A brief guide to surviving flu season

by Randy Paulson, News Editor

INDIANOLA, Iowa –– As an ever-present chorus of coughs, sniffles and wheezes indicates, flu season is here — and it won’t be going away anytime soon.

“Now that everybody’s back on campus and we’re sort of in the peak of cold and flu season, I anticipate things are going to pick up quite a bit for January and February,” said Katie Lee, the director of health services at Simpson.

According to Lee, common cold symptoms include:

— runny or stuffy nose
— sore throat
— coughing
— sneezing
— congestion

Influenza symptoms include those of the common cold as well as:

— a fever over 100 degrees Fahrenheit
— aching muscles
— chills and sweats
— headache
— fatigue

Iowa Department of Public Health

Lee said she doesn’t write prescriptions herself but does assess them, talk about patients’ symptoms and can provide free samples of over-the-counter medications depending on the severity of their symptoms.

However, when students come to her with more serious symptoms indicative of influenza, she refers them to local health care providers who can test them and write prescriptions.

“The secret to overcoming influenza is to get treated soon within 72 hours,” Lee said.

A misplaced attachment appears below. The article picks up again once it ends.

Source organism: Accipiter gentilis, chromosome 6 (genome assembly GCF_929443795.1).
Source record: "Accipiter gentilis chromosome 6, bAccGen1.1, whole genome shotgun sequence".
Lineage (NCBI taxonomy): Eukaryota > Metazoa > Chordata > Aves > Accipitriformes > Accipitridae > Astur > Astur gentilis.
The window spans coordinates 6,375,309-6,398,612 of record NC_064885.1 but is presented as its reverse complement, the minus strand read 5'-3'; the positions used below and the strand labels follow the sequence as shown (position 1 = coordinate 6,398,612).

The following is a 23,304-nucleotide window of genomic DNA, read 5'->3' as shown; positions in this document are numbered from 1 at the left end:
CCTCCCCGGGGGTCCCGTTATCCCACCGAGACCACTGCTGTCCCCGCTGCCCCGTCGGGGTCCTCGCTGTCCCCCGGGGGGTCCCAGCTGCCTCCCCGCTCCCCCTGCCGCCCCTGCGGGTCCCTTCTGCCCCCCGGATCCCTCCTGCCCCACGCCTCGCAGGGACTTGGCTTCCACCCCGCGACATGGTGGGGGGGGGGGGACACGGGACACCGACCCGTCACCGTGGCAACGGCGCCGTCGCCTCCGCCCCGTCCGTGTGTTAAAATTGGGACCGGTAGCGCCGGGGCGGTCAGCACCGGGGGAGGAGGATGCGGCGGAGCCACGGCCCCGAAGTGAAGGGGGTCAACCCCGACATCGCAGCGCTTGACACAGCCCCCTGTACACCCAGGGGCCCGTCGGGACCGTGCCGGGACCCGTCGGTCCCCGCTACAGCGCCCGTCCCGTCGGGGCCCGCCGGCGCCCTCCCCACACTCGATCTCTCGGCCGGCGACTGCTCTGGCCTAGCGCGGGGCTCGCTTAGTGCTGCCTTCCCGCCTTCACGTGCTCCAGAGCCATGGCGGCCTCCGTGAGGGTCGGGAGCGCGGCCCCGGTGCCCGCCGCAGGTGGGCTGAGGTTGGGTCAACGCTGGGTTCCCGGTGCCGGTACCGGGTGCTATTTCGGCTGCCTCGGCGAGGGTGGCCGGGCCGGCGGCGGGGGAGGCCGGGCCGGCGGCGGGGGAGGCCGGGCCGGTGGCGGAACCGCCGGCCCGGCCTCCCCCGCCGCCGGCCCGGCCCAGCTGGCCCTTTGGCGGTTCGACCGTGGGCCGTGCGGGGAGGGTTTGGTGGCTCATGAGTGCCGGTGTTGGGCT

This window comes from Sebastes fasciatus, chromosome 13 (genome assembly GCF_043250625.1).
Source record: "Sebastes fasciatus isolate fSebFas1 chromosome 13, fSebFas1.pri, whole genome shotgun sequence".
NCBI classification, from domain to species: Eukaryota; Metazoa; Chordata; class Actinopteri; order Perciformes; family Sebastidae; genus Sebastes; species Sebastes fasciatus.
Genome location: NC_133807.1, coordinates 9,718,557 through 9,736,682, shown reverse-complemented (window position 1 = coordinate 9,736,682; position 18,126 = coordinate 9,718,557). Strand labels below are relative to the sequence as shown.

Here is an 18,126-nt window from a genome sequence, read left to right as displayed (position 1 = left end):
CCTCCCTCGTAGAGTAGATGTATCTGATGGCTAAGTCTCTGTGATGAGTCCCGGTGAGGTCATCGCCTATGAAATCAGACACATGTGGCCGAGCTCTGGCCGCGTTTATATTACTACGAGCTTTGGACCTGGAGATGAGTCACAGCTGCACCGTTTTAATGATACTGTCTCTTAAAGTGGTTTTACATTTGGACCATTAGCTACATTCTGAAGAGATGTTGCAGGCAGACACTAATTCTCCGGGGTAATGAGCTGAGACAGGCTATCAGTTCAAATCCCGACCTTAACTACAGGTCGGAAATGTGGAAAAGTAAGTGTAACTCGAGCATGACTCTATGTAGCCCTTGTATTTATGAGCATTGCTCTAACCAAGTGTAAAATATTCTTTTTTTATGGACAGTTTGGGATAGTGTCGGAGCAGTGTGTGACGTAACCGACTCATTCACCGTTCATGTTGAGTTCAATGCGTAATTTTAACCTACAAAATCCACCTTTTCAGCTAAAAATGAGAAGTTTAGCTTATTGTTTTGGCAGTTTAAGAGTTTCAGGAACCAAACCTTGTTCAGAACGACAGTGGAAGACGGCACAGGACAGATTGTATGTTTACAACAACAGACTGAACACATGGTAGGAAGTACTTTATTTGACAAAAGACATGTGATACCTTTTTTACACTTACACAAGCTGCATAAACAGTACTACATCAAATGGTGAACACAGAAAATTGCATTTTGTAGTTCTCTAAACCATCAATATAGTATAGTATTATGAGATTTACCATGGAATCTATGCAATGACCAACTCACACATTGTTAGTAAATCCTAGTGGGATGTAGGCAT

Lee also listed simple, yet effective measures students can take to avoid getting the flu and staying healthy:

1. Getting the flu vaccination
2. Handwashing
3. Coughing or sneezing into one’s elbow, not into hands
4. Wiping down common areas like door handles, appliance handles and light fixtures
5. Taking Vitamin C or multivitamins
6. Staying hydrated

Lee said she recommends that everyone who has not already received the flu vaccination should do so up through February. She explained that while most insurance companies cover flu vaccines free of charge, the maximum cost of the vaccine would only be about $25.

Lee said $25 is worth the cost compared to getting sick and missing work or class.

While she anticipates more cases of the flu in the coming weeks, Lee said neither she nor the health care providers in town know the exact number of influenza cases on campus or in the community.

“Influenza is one of those that’s not a mandatory, reportable disease or illness,” Lee said. “If you should die from influenza, that is a mandatory, reportable incident.”

According to a news release from the Iowa Department of Public Health, the department monitors different strains of influenza and tracks how widespread the disease is throughout the state.

In Iowa, the impact of the flu has already been felt. Twenty-nine Iowans have died from the disease so far, according to the IDPH. The average age of the deceased was over 80.

Since the elderly and the very young are most susceptible to the flu, Lee emphasized that those working with young children or volunteering at retirement communities should get vaccinated.

Places still offering flu vaccinations include:

— Hy-Vee Pharmacy
— Medicap Pharmacy
— Walgreens
— Walmart Pharmacy
— Warren County Public Health

Lee’s office is at the end of the hall on the second floor of the Kent Campus Center. Her hours are from 8 a.m. to 3 p.m. Tuesday through Thursday.